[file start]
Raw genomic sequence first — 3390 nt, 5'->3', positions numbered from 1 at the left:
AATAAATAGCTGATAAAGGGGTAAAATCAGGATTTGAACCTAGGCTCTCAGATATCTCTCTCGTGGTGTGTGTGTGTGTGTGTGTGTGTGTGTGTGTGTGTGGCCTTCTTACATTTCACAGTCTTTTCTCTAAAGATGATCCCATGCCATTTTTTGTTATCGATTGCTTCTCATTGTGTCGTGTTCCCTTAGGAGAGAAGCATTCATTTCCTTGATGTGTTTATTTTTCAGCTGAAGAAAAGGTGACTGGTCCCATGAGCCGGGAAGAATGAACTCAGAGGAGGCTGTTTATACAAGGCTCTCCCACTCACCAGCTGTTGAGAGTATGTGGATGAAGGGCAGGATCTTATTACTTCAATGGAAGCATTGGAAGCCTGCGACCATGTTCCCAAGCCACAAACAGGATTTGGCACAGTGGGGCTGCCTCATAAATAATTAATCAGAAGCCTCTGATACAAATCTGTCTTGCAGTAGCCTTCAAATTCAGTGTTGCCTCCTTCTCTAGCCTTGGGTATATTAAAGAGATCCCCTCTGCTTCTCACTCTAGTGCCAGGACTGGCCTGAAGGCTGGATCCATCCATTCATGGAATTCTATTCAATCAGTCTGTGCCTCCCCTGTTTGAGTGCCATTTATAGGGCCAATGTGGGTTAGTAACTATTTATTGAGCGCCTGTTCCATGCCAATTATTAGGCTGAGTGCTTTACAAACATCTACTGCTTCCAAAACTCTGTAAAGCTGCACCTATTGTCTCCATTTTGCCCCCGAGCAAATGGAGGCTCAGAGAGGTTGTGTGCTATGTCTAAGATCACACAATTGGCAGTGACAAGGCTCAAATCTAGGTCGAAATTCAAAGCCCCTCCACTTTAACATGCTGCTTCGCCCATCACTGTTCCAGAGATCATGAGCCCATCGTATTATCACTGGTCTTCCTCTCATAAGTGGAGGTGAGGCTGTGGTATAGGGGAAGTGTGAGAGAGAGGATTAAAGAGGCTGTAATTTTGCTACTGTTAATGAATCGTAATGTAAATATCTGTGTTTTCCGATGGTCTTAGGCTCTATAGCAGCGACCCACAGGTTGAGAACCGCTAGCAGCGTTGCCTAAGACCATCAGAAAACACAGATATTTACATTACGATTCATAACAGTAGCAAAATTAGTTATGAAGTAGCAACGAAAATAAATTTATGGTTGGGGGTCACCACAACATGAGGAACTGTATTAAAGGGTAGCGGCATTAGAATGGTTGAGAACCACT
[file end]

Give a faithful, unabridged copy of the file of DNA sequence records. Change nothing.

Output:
Raw genomic sequence first — 3390 nt, 5'->3', positions numbered from 1 at the left:
AATAAATAGCTGATAAAGGGGTAAAATCAGGATTTGAACCTAGGCTCTCAGATATCTCTCTCGTGGTGTGTGTGTGTGTGTGTGTGTGTGTGTGTGTGTGTGGCCTTCTTACATTTCACAGTCTTTTCTCTAAAGATGATCCCATGCCATTTTTTGTTATCGATTGCTTCTCATTGTGTCGTGTTCCCTTAGGAGAGAAGCATTCATTTCCTTGATGTGTTTATTTTTCAGCTGAAGAAAAGGTGACTGGTCCCATGAGCCGGGAAGAATGAACTCAGAGGAGGCTGTTTATACAAGGCTCTCCCACTCACCAGCTGTTGAGAGTATGTGGATGAAGGGCAGGATCTTATTACTTCAATGGAAGCATTGGAAGCCTGCGACCATGTTCCCAAGCCACAAACAGGATTTGGCACAGTGGGGCTGCCTCATAAATAATTAATCAGAAGCCTCTGATACAAATCTGTCTTGCAGTAGCCTTCAAATTCAGTGTTGCCTCCTTCTCTAGCCTTGGGTATATTAAAGAGATCCCCTCTGCTTCTCACTCTAGTGCCAGGACTGGCCTGAAGGCTGGATCCATCCATTCATGGAATTCTATTCAATCAGTCTGTGCCTCCCCTGTTTGAGTGCCATTTATAGGGCCAATGTGGGTTAGTAACTATTTATTGAGCGCCTGTTCCATGCCAATTATTAGGCTGAGTGCTTTACAAACATCTACTGCTTCCAAAACTCTGTAAAGCTGCACCTATTGTCTCCATTTTGCCCCCGAGCAAATGGAGGCTCAGAGAGGTTGTGTGCTATGTCTAAGATCACACAATTGGCAGTGACAAGGCTCAAATCTAGGTCGAAATTCAAAGCCCCTCCACTTTAACATGCTGCTTCGCCCATCACTGTTCCAGAGATCATGAGCCCATCGTATTATCACTGGTCTTCCTCTCATAAGTGGAGGTGAGGCTGTGGTATAGGGGAAGTGTGAGAGAGAGGATTAAAGAGGCTGTAATTTTGCTACTGTTAATGAATCGTAATGTAAATATCTGTGTTTTCCGATGGTCTTAGGCTCTATAGCAGCGACCCACAGGTTGAGAACCGCTAGCAGCGTTGCCTAAGACCATCAGAAAACACAGATATTTACATTACGATTCATAACAGTAGCAAAATTAGTTATGAAGTAGCAACGAAAATAAATTTATGGTTGGGGGTCACCACAACATGAGGAACTGTATTAAAGGGTAGCGGCATTAGAATGGTTGAGAACCACT